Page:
The last major of the year has been played and talk inevitably turns to who the frontrunners for next year's four titles will be.
Jason Day won the PGA Championship at Whistling Straits in emphatic circumstances last weekend beating nearest rival Jordan Speith by three strokes.
Speith, Day and recently-made former world number 1, Rory Mcllroy, have been talked about in the press since Day's debut major championship victory as the next "big three" comparable to the three titans of golfs golden generation in the 60's through to the late 70's, with Arnold Palmer, Jack Nicklaus and Gary Player dominating the sport, amassing a whopping 34 majors and 159 PGA tours wins between them.
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The current triumvirate have a long way to go at only seven majors and 17 PGA tour wins, though.
Jason Speith's rise has been monumental, only comparable in golfing history to Tiger Woods' astounding 2000 season. Yet it is still only one season of regular success and, as with the 27-year old, Day who only won his first major a few days ago, the comparisons to golfing greats may be a little premature.
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It is only really Mcllroy who can lay claim to have had any lasting domination and even then Rory has looked a little lost this season. As exemplified by Tiger Woods, long-lasting dominance of the Palmer, Player, Nicklaus ilk is hard to maintain in the current era of heightened media spotlight and professional standards
It then comes to look at the players who could put to bed these notions of a new big three.
Here are five players who may feel hard done by not to be including in such grand epithets, and will be hoping that major glory may eventually come their way sooner rather than later:
1) Dustin Johnson (USA) Age: 31 Current World Ranking: 7
One of the longest drivers in world golf, Johnson is more likely to snatch his debut major win at either the Masters or the PGA next year where the substantially longer course will play into his monolithic driving ability.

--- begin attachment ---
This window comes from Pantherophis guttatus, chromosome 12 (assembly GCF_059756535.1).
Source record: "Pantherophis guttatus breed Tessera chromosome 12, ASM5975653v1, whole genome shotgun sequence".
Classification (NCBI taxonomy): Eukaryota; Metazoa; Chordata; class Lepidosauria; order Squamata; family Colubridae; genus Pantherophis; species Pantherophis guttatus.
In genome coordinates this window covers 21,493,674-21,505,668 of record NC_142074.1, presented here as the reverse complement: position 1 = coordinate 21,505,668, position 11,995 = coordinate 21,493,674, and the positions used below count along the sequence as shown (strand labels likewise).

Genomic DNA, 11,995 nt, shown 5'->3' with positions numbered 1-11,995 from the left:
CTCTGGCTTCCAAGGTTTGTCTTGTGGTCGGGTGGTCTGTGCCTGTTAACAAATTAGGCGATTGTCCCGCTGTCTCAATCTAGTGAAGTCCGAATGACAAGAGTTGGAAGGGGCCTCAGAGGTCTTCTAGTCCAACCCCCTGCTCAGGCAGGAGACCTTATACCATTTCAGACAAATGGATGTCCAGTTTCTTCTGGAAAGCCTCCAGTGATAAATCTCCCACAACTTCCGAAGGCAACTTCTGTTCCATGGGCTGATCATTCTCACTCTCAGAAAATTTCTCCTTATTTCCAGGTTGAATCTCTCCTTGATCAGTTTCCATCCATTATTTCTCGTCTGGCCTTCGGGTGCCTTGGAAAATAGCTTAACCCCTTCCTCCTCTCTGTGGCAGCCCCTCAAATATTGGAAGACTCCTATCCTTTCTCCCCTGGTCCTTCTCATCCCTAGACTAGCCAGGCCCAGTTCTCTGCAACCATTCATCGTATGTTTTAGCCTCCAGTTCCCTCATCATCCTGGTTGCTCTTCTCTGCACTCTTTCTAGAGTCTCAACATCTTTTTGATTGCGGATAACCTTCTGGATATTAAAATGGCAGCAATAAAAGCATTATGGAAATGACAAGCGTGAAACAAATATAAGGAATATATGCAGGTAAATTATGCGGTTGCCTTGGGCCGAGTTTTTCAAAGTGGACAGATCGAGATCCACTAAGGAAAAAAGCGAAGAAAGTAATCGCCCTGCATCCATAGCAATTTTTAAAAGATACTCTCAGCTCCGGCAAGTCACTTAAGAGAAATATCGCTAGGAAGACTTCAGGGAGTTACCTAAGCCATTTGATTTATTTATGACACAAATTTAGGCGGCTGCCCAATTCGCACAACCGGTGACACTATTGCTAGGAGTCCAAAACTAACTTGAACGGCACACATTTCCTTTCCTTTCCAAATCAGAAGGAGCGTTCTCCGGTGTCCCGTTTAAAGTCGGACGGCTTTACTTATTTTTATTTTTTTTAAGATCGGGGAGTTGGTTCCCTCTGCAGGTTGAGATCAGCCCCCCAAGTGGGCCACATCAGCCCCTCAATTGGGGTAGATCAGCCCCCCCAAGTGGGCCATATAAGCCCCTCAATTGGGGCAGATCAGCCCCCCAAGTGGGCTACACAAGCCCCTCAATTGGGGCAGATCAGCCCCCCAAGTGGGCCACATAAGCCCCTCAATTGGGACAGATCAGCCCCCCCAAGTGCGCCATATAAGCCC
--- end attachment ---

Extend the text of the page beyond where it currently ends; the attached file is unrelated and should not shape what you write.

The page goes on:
Johnson is unquestionably good enough to win a major but has built a reputation as an almost-ran with second places in both the US (back in 2011) and British Open (2015).
Having seemingly recovered from the drug abuse scandals that have plagued his career, he has had a hell of a comeback year with three top 10 major placings taking him a career high seventh in the world.
If he continues his ascendency he should prove a stern challenge to the big three in 2016
2) Rickie Fowler (USA) Age: 26 CWR: 8
An even bigger challenge will come from this seasons Players championship winner Rickie Fowler, who managed a top five placing in all majors back in 2014.
This year has been a bit of a backwards step for Fowler, but he is still undoubtedly one of the most exciting young players in the world with the potential to beat anyone on his day.
3) Brenden Grace (SAF) Age: 27 CWR: 20
Tied for the lead after 16 holes last Sunday, Grace enjoyed his highest ever position in a major (T3 PGA Championship 2015) to go with his impressive showing at the US open.
He has yet to win on the PGA championship, but with six European tour successes along with a fast developing game and reputation as one of world golf's brightest young stars, Grace could very well look forward to breaking through to superstar status in 2016.
4) Billy Horschel (USA) Age: 28 CWR: 23
2014 FedEx cup winner, Horschel's victory last year was as impressive in its manner as it was surprising as he started the postseason in 69th place before rising to become the number one player on the tour.
His run included winning arguably the two biggest tournaments on the PGA tour, The BMW championship and the Tour championship, both in consecutive weeks.
The only other player to have matched this feat was Tiger Woods back in 2007. This season has been a little tougher for Horschel but he has already shown the pedigree to compete at the very top.
5) Justin Thomas (USA) Age: 22 CWR: 75
Breaking into the limelight age 16 back in 2009 as the third youngest player to make the cut on a PGA tour event, Thomas went on to enjoy a distinguished college career where he would regularly come up against friend and current world number one, Jordan Speith.
In his debut season on the tour, Thomas has posted an impressive seven top 10 finishes and is frontrunner for rookie of the year, an honour captured by his stablemate Speith back in 2013.
6) Jordan Niebrugge (USA) Age: 22 CWR: 391
Playing the lowest ever score by an amateur in the history of The Open Championship is one way to get noticed.
The 2015 silver medal winner tied for sixth in this year's tournament and showed an unbelievably cool head throughout. Having already played in the 2013 Walker cup he is sure to be a big star in next months showing before going pro next season.
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